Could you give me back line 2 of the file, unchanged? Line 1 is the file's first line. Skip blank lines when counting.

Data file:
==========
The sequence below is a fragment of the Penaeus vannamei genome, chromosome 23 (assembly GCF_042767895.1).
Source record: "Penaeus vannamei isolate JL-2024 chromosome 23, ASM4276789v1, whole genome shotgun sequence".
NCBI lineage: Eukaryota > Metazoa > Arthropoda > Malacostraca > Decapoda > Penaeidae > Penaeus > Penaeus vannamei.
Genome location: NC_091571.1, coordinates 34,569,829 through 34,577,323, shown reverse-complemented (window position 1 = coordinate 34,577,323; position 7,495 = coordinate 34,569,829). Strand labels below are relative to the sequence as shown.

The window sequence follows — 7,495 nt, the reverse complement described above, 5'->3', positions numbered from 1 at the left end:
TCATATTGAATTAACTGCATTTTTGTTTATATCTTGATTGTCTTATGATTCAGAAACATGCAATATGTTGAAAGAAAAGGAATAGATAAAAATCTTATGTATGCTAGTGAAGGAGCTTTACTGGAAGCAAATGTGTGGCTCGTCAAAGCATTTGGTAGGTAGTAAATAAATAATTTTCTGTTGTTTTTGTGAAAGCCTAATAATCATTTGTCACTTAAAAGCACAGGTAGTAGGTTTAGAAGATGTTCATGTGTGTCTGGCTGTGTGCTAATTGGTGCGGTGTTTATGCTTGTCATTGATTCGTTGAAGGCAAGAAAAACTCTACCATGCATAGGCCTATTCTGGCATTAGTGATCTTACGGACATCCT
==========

Source record: "Penaeus vannamei isolate JL-2024 chromosome 23, ASM4276789v1, whole genome shotgun sequence".